Despite Threats And Censorship, Play About Anti-Trump FBI Lovers Pushes Forward

The Federalist | 6/3/2019 | Paulina Enck
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When asked what he wanted viewers to get out of his new play, “FBI Lovebirds: UnderCovers,” documentarian and playwright Phelim McAleer responded, “The truth.” That’s precisely what is being suppressed in Mead Theatre withdrawing from hosting the play’s premiere at the last minute, citing security threats due to a now-deleted tweet.

However, claims of safety concerns are merely a smokescreen to hide the far more insidious cause of the endeavored cancellation: anti-conservative bias. Yet the show must go on, and on June 13, the cast will rise above attempts at censorship to bring this fascinating tale to life.

Story - Sex - Politics - Espionage - FBI

With a ripped-from-the-headlines story of sex, politics, and international espionage, “FBI Lovebirds: UnderCovers” has all the makings of a sure-fire smash success. Described by McAleer as “Macbeth meets The Crucible,” it’s the shocking but true tale of former FBI lawyer Lisa Page and agent Peter Strzok’s attempts to prevent Trump’s presidency through concocting accusations of collusion with Russia. It’s one of the greatest political scandals of our age, yet it has not been granted the coverage it deserves due to bias against facts that appear to benefit political conservatives.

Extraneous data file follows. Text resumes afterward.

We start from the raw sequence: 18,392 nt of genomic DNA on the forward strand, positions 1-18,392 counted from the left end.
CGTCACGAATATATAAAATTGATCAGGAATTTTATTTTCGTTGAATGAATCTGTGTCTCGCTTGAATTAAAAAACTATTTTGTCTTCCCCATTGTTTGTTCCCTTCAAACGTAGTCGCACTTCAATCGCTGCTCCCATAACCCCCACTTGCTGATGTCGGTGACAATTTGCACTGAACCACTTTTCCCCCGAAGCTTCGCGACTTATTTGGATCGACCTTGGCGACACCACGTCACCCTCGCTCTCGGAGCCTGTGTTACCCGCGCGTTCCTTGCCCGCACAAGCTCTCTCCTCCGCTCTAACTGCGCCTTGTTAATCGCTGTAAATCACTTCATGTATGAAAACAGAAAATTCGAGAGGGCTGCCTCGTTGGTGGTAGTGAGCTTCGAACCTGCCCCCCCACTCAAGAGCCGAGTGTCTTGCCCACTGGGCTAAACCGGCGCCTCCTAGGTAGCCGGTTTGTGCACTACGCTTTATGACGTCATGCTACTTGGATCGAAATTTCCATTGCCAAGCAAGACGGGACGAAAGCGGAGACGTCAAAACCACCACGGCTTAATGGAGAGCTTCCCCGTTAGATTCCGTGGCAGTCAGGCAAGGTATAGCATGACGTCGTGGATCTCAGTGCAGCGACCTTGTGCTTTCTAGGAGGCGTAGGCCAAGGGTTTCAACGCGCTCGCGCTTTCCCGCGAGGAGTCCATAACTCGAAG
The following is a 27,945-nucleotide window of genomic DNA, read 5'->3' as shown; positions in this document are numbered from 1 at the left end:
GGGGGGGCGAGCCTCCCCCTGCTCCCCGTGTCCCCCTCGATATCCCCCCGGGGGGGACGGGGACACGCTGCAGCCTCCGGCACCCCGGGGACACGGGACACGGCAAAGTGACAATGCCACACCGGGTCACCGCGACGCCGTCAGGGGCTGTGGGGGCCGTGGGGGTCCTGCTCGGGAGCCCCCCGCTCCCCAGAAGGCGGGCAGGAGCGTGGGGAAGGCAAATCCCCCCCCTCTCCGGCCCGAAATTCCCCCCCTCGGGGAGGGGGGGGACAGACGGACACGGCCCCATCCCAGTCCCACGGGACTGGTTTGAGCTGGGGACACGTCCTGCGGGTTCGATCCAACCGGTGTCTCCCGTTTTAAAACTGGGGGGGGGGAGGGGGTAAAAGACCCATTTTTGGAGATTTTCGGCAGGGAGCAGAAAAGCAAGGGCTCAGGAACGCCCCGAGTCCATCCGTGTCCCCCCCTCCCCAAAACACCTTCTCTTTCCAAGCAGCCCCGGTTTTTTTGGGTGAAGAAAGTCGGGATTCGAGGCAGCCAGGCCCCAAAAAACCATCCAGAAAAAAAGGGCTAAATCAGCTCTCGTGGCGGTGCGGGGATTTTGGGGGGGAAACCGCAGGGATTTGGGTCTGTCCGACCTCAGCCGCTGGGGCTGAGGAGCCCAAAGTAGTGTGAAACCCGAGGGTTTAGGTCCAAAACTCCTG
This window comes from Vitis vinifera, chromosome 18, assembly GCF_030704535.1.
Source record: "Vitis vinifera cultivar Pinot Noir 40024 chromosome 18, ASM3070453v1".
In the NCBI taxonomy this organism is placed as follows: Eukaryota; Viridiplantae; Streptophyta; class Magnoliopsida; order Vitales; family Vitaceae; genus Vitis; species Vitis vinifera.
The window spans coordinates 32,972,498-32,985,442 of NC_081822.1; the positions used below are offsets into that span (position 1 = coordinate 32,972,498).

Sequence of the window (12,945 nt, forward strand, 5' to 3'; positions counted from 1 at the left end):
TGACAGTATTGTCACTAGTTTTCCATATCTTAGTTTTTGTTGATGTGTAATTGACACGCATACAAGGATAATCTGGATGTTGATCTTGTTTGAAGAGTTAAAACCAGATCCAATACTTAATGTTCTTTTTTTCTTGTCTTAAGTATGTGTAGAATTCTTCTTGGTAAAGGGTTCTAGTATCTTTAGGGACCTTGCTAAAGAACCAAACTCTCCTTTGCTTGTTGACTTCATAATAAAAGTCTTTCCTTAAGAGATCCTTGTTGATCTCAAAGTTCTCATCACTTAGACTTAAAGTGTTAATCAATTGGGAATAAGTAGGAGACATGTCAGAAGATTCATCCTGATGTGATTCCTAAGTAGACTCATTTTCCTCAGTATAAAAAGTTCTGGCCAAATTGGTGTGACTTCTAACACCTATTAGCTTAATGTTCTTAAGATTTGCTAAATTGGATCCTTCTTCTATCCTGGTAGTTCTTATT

A tale of two senior officials within the Robert Mueller investigation actively acting to sabotage President Trump disquiets the left’s manufactured narrative of Mueller as the righteous crusader sent to save America from the Russian mole in the Oval Office. The truth, however, is much murkier than the left would care to admit, and the Mueller probe was far more an undemocratic attempt to unseat a legally elected president than an ethical investigation.

McAleer - Gap - Media - Play - Affair

McAleer set out to fill this gap in the media with a play detailing the affair, plot, and ultimate disgrace of Strzok and Page, portrayed by Dean Cain (“Lois and Clark,” “Gosnell”) and Kristy Swanson (“Psych,” “Buffy the Vampire Slayer”) and using the real-life...
(Excerpt) Read more at: The Federalist
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